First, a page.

Immediately following the incident, Israel sought Russia's urgent intervention to prevent further escalation on its northern frontier, making it clear to the Russians it considered all of its warnings of Iranian entrenchment in Syria to have come to pass.
The Russians were also told that once again as predicted by Israel, Iran was destabilizing the region—counter to Russia's own interests.
"We are willing, prepared and capable to exact a heavy price from anyone that attacks us, however we are not looking to escalate the situation. This was a defensive effort triggered by an Iranian act of aggression and we are defending our airspace our sovereignty and civilians," an IDF spokesperson said.
Israel then sent similar message to the United States, which has been attempting to mediate between Israel and Lebanon in an effort to defuse tensions over the creation of a wall along the border between the two countries, and the dispute over economic borders and the contested Block 9 not far from the coastline of the two neighbors.
Moscow, for its part, said it was seriously concerned by the latest developments in Syria and called on the sides to exercise restraint and avoid an escalation of the situation, the Russian Foreign Ministry said on Saturday.
"We urge all sides to exercise restraint and to avoid any actions that could lead to an even greater complication of the situation," the ministry said in a statement. "It is necessary to unconditionally respect the sovereignty and territorial integrity of Syria and other countries in the region."
On Saturday morning, Russia's Interfax news agency quoted Israel's Ambassador to Moscow, Harry Koren, from an interview he did earlier this week.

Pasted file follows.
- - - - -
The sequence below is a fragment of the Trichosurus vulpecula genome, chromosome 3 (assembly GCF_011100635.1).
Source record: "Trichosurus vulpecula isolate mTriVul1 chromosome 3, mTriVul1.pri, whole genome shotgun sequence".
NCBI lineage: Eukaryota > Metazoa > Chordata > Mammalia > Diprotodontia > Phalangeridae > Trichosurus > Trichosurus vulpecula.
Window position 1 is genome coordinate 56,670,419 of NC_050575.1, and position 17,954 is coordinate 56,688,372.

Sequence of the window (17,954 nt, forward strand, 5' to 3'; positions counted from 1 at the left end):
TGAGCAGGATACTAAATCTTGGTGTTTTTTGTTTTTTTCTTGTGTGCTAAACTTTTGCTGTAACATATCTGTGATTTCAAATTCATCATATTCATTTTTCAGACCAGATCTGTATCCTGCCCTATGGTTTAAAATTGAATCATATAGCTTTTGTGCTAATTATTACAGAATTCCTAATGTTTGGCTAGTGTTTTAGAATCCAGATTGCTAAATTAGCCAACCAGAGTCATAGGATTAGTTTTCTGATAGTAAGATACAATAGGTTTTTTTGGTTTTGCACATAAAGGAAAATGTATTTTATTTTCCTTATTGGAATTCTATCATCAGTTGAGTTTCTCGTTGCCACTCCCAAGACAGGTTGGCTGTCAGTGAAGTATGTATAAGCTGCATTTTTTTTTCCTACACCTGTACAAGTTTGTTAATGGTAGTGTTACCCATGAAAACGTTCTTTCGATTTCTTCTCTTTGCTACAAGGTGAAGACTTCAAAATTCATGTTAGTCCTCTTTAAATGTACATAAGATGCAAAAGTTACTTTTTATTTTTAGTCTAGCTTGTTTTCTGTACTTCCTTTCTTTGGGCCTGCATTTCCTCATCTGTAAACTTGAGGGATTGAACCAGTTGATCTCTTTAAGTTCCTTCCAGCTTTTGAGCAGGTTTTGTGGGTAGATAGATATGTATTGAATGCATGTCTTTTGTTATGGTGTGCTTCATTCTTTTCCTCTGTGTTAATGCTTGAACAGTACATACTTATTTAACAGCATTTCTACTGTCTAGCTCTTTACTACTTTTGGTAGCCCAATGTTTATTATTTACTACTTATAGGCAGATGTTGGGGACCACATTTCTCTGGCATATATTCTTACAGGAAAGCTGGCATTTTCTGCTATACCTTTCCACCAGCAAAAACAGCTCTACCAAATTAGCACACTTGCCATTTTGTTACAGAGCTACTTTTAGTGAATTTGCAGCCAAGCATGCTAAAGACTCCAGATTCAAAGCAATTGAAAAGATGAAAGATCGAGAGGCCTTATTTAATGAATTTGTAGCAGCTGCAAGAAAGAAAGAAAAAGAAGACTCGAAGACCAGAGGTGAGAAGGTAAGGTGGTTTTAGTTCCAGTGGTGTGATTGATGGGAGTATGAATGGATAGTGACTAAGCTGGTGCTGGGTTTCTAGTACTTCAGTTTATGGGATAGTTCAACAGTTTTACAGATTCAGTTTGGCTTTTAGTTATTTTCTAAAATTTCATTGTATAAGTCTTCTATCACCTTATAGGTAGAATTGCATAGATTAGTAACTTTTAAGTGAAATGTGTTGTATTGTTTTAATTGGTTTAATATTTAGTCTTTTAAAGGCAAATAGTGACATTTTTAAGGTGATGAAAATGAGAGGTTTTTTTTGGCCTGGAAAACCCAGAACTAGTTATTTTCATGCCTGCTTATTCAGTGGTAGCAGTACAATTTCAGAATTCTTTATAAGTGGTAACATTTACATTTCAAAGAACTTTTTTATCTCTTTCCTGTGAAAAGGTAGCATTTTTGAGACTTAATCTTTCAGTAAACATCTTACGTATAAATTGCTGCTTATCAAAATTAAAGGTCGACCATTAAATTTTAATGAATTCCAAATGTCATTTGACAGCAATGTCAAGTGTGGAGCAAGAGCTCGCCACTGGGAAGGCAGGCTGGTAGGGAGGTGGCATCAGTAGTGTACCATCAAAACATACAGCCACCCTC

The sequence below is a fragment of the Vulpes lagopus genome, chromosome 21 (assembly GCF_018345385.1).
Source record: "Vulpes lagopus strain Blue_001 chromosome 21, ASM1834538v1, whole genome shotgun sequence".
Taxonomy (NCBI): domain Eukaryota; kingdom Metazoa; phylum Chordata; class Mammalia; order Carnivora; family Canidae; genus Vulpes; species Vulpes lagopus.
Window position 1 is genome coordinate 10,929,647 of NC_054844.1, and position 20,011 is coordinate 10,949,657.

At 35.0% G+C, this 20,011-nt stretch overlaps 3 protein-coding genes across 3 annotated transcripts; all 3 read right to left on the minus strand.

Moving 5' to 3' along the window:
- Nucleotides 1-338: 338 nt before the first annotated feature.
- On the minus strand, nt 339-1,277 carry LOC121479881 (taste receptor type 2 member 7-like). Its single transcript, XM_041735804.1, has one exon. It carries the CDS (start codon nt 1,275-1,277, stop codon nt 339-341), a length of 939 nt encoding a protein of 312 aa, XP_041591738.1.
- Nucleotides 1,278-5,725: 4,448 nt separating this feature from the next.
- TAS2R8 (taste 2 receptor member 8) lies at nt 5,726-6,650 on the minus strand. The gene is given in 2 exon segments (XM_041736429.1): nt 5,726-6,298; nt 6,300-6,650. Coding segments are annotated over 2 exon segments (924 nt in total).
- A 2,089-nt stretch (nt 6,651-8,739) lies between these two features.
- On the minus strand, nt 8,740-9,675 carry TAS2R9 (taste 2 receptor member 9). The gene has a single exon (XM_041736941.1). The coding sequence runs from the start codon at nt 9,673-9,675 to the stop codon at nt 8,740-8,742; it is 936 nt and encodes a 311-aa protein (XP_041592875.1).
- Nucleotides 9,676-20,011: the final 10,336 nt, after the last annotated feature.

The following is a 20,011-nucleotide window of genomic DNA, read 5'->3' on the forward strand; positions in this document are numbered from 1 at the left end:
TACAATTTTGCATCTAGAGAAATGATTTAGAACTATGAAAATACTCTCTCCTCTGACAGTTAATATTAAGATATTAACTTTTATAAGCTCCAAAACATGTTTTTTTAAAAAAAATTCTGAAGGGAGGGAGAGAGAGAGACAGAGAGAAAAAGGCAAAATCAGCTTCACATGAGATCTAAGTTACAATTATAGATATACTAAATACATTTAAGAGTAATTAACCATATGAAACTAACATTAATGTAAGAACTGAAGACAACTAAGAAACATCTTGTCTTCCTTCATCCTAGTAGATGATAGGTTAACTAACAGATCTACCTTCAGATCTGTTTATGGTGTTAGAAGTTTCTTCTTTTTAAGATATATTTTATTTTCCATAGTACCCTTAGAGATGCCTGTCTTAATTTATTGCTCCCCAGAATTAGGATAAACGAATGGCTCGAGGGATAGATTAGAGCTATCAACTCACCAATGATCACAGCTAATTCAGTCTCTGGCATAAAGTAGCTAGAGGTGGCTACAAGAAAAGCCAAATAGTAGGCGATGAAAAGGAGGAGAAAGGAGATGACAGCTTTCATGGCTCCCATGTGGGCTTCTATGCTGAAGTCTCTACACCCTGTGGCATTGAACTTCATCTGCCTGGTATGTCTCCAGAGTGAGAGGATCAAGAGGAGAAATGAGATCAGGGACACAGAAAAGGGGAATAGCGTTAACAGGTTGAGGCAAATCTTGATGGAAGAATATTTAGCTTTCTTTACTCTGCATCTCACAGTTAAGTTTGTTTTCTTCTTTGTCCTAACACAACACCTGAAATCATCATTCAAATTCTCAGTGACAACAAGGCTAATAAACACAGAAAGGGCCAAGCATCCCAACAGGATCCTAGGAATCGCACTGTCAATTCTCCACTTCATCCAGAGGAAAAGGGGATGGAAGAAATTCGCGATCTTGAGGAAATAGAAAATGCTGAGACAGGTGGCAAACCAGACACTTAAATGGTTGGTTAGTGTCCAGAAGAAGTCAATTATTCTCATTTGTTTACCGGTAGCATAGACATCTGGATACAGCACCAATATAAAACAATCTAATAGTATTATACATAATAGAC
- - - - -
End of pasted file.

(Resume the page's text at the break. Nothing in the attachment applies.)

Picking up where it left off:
"We prefer to talk about the implementation of different agreements on the zones of de-escalation, in our case, in the south on the border with Israel," Koren was quoted as saying.
"Specifically, any presence of Iranian units, Hezbollah and Shiite rebels should immediately be curtailed."
Israel attacked Syrian targets numerous times over the past few years—according to foreign sources—hitting installations and advanced weapons convoys headed for Hezbollah, usually with Iranian financing.
Tensions in the northern sector have been elevated over the past few weeks, especially following the unusual Israeli warning regarding retaliating to Iranian attempts to procure precision-targeted missiles in Lebanon.
Israel has long complained about the involvement of archenemy Iran, and Iranian proxy Hezbollah, in the Syria war. The Shiite allies have sent forces to back Syrian President Assad, who appears headed toward victory after years of fighting. Israel has said it will not accept a permanent military presence by Iran and its Shiite allies in Syria, especially near the Israeli border.
Israel has been warning of late of the increased Iranian involvement along its border in Syria and Lebanon. It fears Iran could use Syrian territory to stage attacks or create a land corridor from Iran to Lebanon that could allow it to transfer weapons more easily to Hezbollah.
Israel has shot down several drones that previously tried to infiltrate its territory from Syria. The targeting of an Iranian site in response, however, marks an escalation in the Israeli retaliation.
Reuters contributed to this story.